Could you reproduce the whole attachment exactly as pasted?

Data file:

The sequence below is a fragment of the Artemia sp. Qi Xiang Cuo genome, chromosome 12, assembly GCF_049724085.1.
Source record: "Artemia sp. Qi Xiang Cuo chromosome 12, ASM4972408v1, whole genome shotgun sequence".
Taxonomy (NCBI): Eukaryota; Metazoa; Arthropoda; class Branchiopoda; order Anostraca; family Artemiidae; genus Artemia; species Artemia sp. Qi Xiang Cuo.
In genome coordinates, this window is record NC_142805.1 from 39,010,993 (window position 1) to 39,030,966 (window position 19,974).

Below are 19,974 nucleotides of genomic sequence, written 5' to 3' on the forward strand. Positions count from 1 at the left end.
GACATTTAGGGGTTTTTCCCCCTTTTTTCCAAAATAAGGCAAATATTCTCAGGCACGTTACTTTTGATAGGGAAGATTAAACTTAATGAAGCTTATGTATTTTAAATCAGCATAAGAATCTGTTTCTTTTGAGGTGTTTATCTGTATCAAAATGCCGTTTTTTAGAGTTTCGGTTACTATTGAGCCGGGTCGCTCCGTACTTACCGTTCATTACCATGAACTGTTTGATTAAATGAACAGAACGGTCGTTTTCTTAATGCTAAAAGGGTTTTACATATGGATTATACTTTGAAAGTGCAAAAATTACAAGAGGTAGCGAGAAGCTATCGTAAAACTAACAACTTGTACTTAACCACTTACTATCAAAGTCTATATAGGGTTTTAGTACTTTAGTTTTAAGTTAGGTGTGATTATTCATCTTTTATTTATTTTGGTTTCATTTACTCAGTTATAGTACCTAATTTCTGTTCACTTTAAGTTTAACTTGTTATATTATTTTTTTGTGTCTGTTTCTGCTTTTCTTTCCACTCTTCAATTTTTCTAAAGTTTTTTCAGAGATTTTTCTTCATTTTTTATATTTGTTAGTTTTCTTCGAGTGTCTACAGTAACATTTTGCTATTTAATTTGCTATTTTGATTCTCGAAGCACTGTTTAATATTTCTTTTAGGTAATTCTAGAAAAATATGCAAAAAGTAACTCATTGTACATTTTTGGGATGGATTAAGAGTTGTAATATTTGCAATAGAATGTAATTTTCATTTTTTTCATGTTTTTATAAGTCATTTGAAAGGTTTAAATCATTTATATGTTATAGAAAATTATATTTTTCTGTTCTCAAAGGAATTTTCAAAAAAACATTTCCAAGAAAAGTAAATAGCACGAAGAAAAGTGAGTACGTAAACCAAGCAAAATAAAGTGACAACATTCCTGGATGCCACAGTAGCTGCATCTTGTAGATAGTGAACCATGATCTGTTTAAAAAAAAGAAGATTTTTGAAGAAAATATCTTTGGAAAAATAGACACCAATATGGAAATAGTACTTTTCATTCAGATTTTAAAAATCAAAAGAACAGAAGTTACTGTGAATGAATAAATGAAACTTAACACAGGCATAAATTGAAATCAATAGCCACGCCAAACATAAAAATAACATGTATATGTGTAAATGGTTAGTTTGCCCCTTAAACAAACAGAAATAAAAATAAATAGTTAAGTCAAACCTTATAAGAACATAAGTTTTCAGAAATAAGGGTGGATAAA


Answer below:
The sequence below is a fragment of the Artemia sp. Qi Xiang Cuo genome, chromosome 12, assembly GCF_049724085.1.
Source record: "Artemia sp. Qi Xiang Cuo chromosome 12, ASM4972408v1, whole genome shotgun sequence".
Taxonomy (NCBI): Eukaryota; Metazoa; Arthropoda; class Branchiopoda; order Anostraca; family Artemiidae; genus Artemia; species Artemia sp. Qi Xiang Cuo.
In genome coordinates, this window is record NC_142805.1 from 39,010,993 (window position 1) to 39,030,966 (window position 19,974).

Below are 19,974 nucleotides of genomic sequence, written 5' to 3' on the forward strand. Positions count from 1 at the left end.
GACATTTAGGGGTTTTTCCCCCTTTTTTCCAAAATAAGGCAAATATTCTCAGGCACGTTACTTTTGATAGGGAAGATTAAACTTAATGAAGCTTATGTATTTTAAATCAGCATAAGAATCTGTTTCTTTTGAGGTGTTTATCTGTATCAAAATGCCGTTTTTTAGAGTTTCGGTTACTATTGAGCCGGGTCGCTCCGTACTTACCGTTCATTACCATGAACTGTTTGATTAAATGAACAGAACGGTCGTTTTCTTAATGCTAAAAGGGTTTTACATATGGATTATACTTTGAAAGTGCAAAAATTACAAGAGGTAGCGAGAAGCTATCGTAAAACTAACAACTTGTACTTAACCACTTACTATCAAAGTCTATATAGGGTTTTAGTACTTTAGTTTTAAGTTAGGTGTGATTATTCATCTTTTATTTATTTTGGTTTCATTTACTCAGTTATAGTACCTAATTTCTGTTCACTTTAAGTTTAACTTGTTATATTATTTTTTTGTGTCTGTTTCTGCTTTTCTTTCCACTCTTCAATTTTTCTAAAGTTTTTTCAGAGATTTTTCTTCATTTTTTATATTTGTTAGTTTTCTTCGAGTGTCTACAGTAACATTTTGCTATTTAATTTGCTATTTTGATTCTCGAAGCACTGTTTAATATTTCTTTTAGGTAATTCTAGAAAAATATGCAAAAAGTAACTCATTGTACATTTTTGGGATGGATTAAGAGTTGTAATATTTGCAATAGAATGTAATTTTCATTTTTTTCATGTTTTTATAAGTCATTTGAAAGGTTTAAATCATTTATATGTTATAGAAAATTATATTTTTCTGTTCTCAAAGGAATTTTCAAAAAAACATTTCCAAGAAAAGTAAATAGCACGAAGAAAAGTGAGTACGTAAACCAAGCAAAATAAAGTGACAACATTCCTGGATGCCACAGTAGCTGCATCTTGTAGATAGTGAACCATGATCTGTTTAAAAAAAAGAAGATTTTTGAAGAAAATATCTTTGGAAAAATAGACACCAATATGGAAATAGTACTTTTCATTCAGATTTTAAAAATCAAAAGAACAGAAGTTACTGTGAATGAATAAATGAAACTTAACACAGGCATAAATTGAAATCAATAGCCACGCCAAACATAAAAATAACATGTATATGTGTAAATGGTTAGTTTGCCCCTTAAACAAACAGAAATAAAAATAAATAGTTAAGTCAAACCTTATAAGAACATAAGTTTTCAGAAATAAGGGTGGATAAA